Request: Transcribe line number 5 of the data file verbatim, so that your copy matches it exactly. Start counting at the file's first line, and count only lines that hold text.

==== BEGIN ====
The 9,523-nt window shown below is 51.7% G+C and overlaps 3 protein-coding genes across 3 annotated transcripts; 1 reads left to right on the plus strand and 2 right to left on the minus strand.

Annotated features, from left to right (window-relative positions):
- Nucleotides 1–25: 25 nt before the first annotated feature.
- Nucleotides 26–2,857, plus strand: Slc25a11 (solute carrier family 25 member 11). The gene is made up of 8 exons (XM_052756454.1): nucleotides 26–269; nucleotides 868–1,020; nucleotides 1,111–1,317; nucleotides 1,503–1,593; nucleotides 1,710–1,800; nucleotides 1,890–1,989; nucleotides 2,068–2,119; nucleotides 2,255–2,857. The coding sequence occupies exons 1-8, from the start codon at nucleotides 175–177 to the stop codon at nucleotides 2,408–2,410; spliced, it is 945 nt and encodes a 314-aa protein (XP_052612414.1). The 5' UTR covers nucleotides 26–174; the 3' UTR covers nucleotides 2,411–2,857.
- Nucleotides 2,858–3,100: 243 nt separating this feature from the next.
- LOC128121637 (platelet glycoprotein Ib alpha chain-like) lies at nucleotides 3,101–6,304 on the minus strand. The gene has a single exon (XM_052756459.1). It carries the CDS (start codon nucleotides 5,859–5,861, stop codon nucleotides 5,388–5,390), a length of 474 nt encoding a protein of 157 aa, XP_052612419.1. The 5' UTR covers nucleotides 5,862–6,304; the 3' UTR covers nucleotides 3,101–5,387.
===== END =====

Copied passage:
- Nucleotides 2,858–3,100: 243 nt separating this feature from the next.